Additionally, the law would upset people like Hyde-Smith by guaranteeing same-day registration for voters by allowing them to register either at early voting sites or at voting precincts on Election Day. This really, really ruins politicians who were hoping to use mass vote purges to discourage political participation, because if a voter gets purged by a white Georgia or Florida official, they can simply re-register to vote on the day they vote.

“I am totally against this and will fight it every day,” says Hyde-Smith about HR1. Yep. You bet she is … and will.

2. Nonpartisan redistricting commissions.

The Lighthouse has covered the issue of politicians undemocratically choosing their own voters through outrageous gerrymandering schemes. Every 10 years, politicians get to redraw the districts they represent, and when a politician makes an agreement with other politicians to draw a district you can bet they’ll be rounding up voters who are most likely to vote for them again. This often means expelling voters of a certain race. If you are a white and Republican senator, you’re going to work with the redistricting committee to dump Black, Democratic voters into a neighboring district so you can keep all the white Republicans. Any Black voters left in your district will end up being such a small minority they no longer represent a threat to you on Election Day. Similarly, a white voter in a primarily Black Senate District will be just as powerless, if his Black, Democratic senator gets his way.

HR1 could end this madness by removing elected politicians from the redistricting process and requiring each state to use independent commissions to approve new districts. The commissions would have parity—five Democrats, five Republicans and five independents.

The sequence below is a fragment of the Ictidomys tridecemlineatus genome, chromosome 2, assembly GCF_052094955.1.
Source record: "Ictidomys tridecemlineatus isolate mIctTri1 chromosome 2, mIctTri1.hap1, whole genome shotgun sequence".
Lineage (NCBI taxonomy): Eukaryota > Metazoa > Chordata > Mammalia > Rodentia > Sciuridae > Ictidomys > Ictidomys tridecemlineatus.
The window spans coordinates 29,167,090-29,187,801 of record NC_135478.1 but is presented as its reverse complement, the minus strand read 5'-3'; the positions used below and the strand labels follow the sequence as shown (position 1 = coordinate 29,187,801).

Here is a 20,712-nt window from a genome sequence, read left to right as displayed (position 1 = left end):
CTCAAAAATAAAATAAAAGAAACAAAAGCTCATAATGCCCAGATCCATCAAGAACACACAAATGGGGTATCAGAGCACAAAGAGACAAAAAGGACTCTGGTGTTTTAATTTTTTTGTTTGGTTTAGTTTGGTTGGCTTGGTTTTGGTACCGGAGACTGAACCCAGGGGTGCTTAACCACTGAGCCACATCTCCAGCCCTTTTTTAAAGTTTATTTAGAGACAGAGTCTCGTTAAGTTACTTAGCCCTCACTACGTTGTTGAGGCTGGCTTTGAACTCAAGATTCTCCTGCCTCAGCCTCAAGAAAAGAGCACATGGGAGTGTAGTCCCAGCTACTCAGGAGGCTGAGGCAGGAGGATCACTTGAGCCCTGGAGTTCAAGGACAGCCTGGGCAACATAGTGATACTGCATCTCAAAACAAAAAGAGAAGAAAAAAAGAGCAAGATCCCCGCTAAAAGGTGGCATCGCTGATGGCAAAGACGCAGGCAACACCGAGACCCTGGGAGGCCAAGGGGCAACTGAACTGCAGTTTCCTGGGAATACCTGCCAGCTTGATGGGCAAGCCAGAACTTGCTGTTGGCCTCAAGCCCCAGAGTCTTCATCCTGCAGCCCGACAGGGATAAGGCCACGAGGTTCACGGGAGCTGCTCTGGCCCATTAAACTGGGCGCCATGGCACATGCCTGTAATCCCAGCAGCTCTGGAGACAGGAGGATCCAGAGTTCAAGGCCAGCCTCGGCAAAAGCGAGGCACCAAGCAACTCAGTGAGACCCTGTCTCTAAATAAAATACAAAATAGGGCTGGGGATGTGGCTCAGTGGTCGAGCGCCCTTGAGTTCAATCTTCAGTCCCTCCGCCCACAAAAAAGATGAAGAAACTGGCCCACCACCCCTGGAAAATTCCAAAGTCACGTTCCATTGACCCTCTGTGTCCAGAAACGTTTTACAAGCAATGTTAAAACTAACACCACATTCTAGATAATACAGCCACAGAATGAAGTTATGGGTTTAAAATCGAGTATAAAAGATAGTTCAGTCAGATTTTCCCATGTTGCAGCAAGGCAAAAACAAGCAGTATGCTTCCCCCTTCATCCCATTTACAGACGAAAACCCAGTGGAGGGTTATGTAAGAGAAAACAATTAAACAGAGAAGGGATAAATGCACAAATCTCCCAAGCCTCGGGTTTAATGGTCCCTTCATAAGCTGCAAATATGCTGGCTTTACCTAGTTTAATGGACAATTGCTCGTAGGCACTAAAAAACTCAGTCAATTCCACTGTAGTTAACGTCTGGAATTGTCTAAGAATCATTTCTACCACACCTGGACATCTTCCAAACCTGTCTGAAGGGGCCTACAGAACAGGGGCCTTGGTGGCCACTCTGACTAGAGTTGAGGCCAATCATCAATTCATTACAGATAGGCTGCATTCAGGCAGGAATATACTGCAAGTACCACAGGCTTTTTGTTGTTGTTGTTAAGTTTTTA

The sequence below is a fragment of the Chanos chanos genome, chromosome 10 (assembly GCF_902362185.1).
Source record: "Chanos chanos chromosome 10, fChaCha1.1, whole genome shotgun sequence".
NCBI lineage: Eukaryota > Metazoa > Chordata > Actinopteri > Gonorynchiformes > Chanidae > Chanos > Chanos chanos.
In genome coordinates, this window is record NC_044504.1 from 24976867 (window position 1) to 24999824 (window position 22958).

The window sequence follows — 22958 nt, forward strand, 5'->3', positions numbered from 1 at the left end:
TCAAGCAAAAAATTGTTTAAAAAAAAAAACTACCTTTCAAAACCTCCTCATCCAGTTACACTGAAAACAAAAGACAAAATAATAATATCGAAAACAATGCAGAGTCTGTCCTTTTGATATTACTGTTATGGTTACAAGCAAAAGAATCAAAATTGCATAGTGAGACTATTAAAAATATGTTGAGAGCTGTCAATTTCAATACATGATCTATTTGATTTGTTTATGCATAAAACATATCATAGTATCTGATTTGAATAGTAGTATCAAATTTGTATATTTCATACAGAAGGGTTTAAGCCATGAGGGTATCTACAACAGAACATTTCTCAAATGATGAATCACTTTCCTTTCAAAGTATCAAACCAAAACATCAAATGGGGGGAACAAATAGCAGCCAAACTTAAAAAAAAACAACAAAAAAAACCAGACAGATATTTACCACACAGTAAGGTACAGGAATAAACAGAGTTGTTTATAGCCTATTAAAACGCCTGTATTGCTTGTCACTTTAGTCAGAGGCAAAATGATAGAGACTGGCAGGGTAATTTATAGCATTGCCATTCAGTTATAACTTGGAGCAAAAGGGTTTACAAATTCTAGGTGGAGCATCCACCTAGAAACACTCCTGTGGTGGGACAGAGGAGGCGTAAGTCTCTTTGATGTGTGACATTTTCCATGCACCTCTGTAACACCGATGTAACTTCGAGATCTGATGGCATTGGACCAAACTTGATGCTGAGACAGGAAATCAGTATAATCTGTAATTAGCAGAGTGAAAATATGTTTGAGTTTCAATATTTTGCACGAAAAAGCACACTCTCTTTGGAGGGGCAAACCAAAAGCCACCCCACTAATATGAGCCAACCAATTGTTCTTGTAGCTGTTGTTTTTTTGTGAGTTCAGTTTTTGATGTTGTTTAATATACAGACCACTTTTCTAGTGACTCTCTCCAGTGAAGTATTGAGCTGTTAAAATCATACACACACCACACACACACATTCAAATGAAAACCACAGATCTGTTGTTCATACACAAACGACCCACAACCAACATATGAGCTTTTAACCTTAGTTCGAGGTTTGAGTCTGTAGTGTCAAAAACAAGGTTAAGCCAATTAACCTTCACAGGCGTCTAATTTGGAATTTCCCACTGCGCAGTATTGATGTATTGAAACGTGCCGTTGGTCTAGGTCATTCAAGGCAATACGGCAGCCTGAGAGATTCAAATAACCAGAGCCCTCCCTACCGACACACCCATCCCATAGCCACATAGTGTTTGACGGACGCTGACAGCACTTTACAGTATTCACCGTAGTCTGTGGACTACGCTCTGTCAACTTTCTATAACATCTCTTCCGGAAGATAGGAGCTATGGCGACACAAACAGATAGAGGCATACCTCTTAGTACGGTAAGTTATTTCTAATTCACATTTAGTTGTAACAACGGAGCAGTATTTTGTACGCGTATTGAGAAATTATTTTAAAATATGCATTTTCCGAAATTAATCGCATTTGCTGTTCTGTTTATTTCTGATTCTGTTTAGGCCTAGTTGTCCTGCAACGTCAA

3. Mandatory 15 days of early voting for federal elections.

House Resolution 1 supporters are furious at long lines filing around precincts in high-population areas with lots of minority voters. A clear way to reduce that issue (which white politicians are intent on aggravating by disallowing food and drink in waiting lines) is by extending vote days and times prior to Election Day. The law would also mandate at least 10 hours a day for voting, with at least some of those hours before 9 a.m. and after 5 p.m., so working people can break away from their busy jobs and vote.

4. Declare war on “dark money.

If you’re a regular Black Girl Times reader, you probably already know what “dark money” is. If you’re new to this, then know that dark money is cash handed over to candidates from shadowy super PAC organizations funded by unknown contributors. Many of these shifty cash sources are bankrolled by some of the wealthiest people on the planet, and their interests aren’t always the interests of the rest of the nation. Wealthy super PACs frequently oppose things like fully funded public schools and a safe and fully-funded healthcare system that extends to all. Shady super PACs have always been a problem, but Supreme Court’s Citizens United decision aggravated things by designating corporate spending on elections as “free speech.” Because corporations are people, too, we figure. (Just don’t expect a corporation to get the death penalty for killing anyone.) Super PAC use exploded after Citizens United, and A Brennan Center report argued that  a very small group of Americans now hold “more power than at any time since Watergate, while many of the rest seem to be disengaging from politics.”